Former ambassador to Ukraine says President Trump pushed to oust her
WASHINGTON — Former U.S. Ambassador to Ukraine Marie Yovanovitch told lawmakers Friday that President Donald Trump pressured the State Department to oust her from her position.
Yovanovitch said in an opening statement obtained by The Associated Press that she was "abruptly" recalled in May and told the president had lost confidence in her. She said she was told by an official that there was a "concerted campaign against me" and that Trump had pressured officials to remove her for almost a year.
"Although I understand that I served at the pleasure of the president, I was nevertheless incredulous that the U.S. government chose to remove an ambassador based, as best as I can tell, on unfounded and false claims by people with clearly questionable motives," Yovanovitch wrote in the statement.
Yovanovitch appeared on Capitol Hill Friday for a deposition in the Democrats' impeachment inquiry, accepting lawmakers' invitation to testify despite Trump's declaration that no one in his administration wouldn't cooperate with the probe. The Democrats are investigating Trump's dealings with the Ukrainian president.
Yovanovitch is now a State Department fellow at Georgetown University. Trump said earlier this week that he would block all officials from testifying, saying the probe was unfair and "illegitimate." It was unclear if Yovanovitch's appearance signaled a shift in that strategy or if she was breaking with White House orders.
Democrats are investigating Trump's pleas to Ukrainian officials to launch investigations of political rival Joe Biden and his family and to probe Ukraine's involvement in the 2016 presidential election. Yovanovitch was recalled from Kyiv as Rudy Giuliani — who is Trump's personal attorney and has no official role in the U.S. government — pushed Ukrainian officials to investigate baseless corruption allegations against the Bidens.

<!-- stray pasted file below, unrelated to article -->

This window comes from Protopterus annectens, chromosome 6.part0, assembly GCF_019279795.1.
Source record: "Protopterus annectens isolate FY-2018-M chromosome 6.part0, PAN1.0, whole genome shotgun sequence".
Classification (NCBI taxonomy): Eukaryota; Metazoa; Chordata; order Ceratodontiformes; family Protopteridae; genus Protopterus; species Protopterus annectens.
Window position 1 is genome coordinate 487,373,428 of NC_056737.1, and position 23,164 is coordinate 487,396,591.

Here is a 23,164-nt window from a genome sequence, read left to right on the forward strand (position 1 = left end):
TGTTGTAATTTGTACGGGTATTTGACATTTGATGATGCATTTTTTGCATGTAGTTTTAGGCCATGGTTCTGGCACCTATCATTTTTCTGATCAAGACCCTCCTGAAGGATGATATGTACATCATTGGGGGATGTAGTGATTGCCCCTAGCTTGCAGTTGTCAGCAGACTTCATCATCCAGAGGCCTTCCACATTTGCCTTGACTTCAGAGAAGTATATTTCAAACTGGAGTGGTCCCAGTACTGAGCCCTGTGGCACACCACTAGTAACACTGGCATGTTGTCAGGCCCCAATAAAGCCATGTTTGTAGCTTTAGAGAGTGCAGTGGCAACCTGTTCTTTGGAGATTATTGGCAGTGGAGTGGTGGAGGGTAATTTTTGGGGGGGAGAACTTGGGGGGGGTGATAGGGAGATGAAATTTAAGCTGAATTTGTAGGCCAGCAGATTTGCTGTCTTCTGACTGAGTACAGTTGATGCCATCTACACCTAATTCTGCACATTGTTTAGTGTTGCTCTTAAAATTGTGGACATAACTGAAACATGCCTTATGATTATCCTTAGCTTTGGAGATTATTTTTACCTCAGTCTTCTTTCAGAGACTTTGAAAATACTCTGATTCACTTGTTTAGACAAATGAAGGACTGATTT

Yovanovitch was removed from her post after insisting that Giuliani's requests to Ukrainian officials for investigations be relayed through official channels, according to a former diplomat who has spoken with her.
In a July 25 phone call, Trump told Ukrainian President Volodymyr Zelenskiy that Yovanovitch was "bad news," according to a partial transcript released by the White House. Neither Giuliani nor Trump has publicly specified their objections to Yovanovitch.
Businessmen with ties to Giuliani lobbied a U.S. congressman in 2018 for help ousting Yovanovitch, according to an indictment made public Thursday following the men's arrest. It alleges that the men leveraged a flurry of GOP political donations to force Yovanovitch's removal, an effort prosecutors say was aided by laundered foreign money.
The former diplomat who spoke with Yovanovitch said the ambassador refused to do "all this offline, personal, informal stuff" and made clear that the U.S. government had formal ways to request foreign governments' help with investigations. The former diplomat insisted on anonymity to disclose the private conversation.
The State Department traditionally relies on mutual legal assistance treaties, under which U.S. and foreign officials agree to exchange evidence and information in criminal investigations.
Yovanovitch was speaking to the House Intelligence, Foreign Affairs and Oversight and Reform committees behind closed doors Friday. The committees are scheduled to talk to several other U.S. diplomats next week, as well.
On Monday, Fiona Hill, a former White House adviser who focused on Russia, is expected to testify. Three current State Department officials also are tentatively scheduled next week — Deputy Assistant Secretary of State George Kent, U.S. Ambassador to the European Union Gordon Sondland, and Ulrich Brechbuhl, a State Department counselor.